Fish kill numbers hit 43,000 in 23 species


Mar 11, 2001
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Aug. 9, 2002

Charlie Farmer, Springfield News Leader

Fish kill numbers hit 43,000 in 23 species

According to the Missouri Department of Conservation, large numbers of dead fish began surfacing in Lake of the Ozarks and Osage River on May 23.

For most Missourians, there have been scant reports since then about the month-long carnage that was among the state’s most damaging, killing more than 43,000 fish. Twenty-three species were affected, with the valuable paddlefish by far the hardest hit.

According to Bill Turner, MDC policy coordinator, “Fish were killed when trapped against the steel bars designed to keep large debris, like logs, out of the power generation turbines. Those fish that pass through the steel bars and enter the turbines are chopped up.”

Fish also are killed as they are battered in the spillway area on the dam when excess water is released into the Osage River. The fish are following their instincts to go with the flow of the water and then injured and killed from the impact of the high velocity water.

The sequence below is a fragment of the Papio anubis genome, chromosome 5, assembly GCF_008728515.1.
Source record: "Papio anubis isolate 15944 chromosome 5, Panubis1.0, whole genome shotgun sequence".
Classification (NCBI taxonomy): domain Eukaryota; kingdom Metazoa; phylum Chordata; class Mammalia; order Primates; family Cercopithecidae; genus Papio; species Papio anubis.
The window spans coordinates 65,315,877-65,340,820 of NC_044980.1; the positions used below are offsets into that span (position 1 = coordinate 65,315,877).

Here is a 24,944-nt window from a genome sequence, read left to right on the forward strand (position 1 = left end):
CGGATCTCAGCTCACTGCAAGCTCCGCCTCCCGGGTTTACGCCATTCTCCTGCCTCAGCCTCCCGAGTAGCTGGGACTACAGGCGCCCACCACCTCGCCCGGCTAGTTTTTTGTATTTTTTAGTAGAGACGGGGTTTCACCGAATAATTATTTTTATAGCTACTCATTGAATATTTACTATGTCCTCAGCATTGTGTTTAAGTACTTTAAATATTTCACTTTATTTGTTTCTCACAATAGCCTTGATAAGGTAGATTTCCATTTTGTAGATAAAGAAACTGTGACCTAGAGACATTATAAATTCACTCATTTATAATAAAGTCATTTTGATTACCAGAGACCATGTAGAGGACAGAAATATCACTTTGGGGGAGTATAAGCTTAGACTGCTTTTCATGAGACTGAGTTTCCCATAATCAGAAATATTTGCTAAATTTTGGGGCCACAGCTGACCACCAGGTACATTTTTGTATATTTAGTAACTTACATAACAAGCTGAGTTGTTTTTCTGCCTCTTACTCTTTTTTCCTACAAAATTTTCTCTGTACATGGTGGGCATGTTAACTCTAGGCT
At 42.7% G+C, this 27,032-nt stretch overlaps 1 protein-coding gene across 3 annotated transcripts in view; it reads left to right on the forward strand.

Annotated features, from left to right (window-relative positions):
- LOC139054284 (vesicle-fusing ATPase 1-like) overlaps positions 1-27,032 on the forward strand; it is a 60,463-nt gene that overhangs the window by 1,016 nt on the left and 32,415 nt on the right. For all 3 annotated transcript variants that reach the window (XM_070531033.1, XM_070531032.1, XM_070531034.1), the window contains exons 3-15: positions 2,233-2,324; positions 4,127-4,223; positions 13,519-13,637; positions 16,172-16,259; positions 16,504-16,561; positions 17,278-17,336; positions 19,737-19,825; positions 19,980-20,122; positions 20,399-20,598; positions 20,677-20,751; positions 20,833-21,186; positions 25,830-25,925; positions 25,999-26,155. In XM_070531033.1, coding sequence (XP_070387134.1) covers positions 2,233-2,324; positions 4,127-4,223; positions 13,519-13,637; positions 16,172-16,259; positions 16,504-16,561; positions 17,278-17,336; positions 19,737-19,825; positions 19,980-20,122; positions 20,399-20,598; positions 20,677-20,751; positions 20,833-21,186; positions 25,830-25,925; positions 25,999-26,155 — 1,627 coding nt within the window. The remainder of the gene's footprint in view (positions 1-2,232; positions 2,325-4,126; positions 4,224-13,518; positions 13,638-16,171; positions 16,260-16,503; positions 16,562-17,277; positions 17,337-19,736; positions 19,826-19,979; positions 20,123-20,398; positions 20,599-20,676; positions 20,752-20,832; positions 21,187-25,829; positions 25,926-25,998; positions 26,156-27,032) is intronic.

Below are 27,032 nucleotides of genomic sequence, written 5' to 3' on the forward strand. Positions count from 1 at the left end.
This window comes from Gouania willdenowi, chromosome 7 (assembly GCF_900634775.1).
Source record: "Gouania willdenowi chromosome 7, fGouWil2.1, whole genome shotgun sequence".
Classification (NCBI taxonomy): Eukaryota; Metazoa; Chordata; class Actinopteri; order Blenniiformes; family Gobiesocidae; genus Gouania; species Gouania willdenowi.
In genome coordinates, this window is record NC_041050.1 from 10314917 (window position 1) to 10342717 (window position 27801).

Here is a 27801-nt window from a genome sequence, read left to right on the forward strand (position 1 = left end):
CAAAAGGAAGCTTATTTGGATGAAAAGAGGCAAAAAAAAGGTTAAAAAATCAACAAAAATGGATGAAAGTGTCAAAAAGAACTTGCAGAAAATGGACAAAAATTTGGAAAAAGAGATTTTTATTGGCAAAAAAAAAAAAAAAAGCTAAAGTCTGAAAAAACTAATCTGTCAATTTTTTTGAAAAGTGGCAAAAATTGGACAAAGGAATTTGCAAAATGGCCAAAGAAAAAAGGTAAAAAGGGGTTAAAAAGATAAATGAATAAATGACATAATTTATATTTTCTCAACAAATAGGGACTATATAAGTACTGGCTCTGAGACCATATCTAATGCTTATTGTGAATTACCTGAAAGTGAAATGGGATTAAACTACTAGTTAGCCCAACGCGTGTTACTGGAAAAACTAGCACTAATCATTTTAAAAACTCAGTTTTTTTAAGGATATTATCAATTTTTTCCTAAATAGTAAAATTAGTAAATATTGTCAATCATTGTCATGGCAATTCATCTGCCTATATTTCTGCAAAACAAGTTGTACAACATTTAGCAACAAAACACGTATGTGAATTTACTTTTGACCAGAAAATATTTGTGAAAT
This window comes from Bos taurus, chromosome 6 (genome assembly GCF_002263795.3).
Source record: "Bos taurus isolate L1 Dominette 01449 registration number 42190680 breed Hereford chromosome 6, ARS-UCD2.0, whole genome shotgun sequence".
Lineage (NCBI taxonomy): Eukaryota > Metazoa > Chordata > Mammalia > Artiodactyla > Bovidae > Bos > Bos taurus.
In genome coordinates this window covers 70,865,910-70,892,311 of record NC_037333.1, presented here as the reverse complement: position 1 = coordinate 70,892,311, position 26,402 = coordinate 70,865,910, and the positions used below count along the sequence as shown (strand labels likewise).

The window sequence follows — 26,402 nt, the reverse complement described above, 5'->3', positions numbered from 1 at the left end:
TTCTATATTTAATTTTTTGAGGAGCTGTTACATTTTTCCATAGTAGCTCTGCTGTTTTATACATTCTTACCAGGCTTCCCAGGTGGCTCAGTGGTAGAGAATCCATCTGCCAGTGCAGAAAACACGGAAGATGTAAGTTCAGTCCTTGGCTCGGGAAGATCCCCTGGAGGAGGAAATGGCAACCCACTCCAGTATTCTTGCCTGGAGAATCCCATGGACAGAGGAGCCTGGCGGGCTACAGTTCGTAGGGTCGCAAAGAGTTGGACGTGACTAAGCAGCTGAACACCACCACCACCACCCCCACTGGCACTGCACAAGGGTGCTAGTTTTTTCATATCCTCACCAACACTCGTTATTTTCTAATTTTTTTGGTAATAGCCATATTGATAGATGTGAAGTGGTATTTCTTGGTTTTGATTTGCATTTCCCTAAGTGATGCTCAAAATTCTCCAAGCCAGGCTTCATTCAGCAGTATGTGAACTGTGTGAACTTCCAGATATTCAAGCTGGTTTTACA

Over 4,300 paddlefish were killed and many of these were large fish at least 15 to 20 years of age. The size that anglers dream of catching.

Paddlefish are found only in two river systems worldwide. The North American variety occurs only in the Mississippi River Valley. The other species occurs in the Yangtze Valley in China.

Missouri’s paddlefish population depends on stocking, as dams on the Osage River prevent them from successfully spawning.

Bagnell Dam provides electricity to customers throughout Missouri and IIIinois. In the past its owner, AmerenUE, operated a fish hatchery to supplement stocking of the lake. Now, it makes annual financial contributions to MDC hatchery operations.

According to Turner, the fish kill will have a serious, long-term effect on the paddlefish population. It will take many years to restore the large number of fish killed.

New MDC director John Hoskins pointed out that the department has worked hard over the past two years to advise AmerenUE on how to address fish kill problems and other damages caused by operations at Bagnell Dam.

In this case, the problem began after heavy spring rain raised lake levels, causing AmerenUE to release large volumes of water from the lake into the Osage River.

MDC Policy

MDC has approved a policy for public use of department areas.

The primary uses include hunting, fishing, nature observation and conservation education.

Inappropriate uses include paint balling, hot air ballooning, hang gliding, radio-controlled boats, airplanes or vehicles, car shows, music festivals, nongovernmental military training, commercial audio, video and movie making, modeling and catalog shoots, off-road use of motorized vehicles, rock climbing, rappelling and mineral prospecting and extraction.

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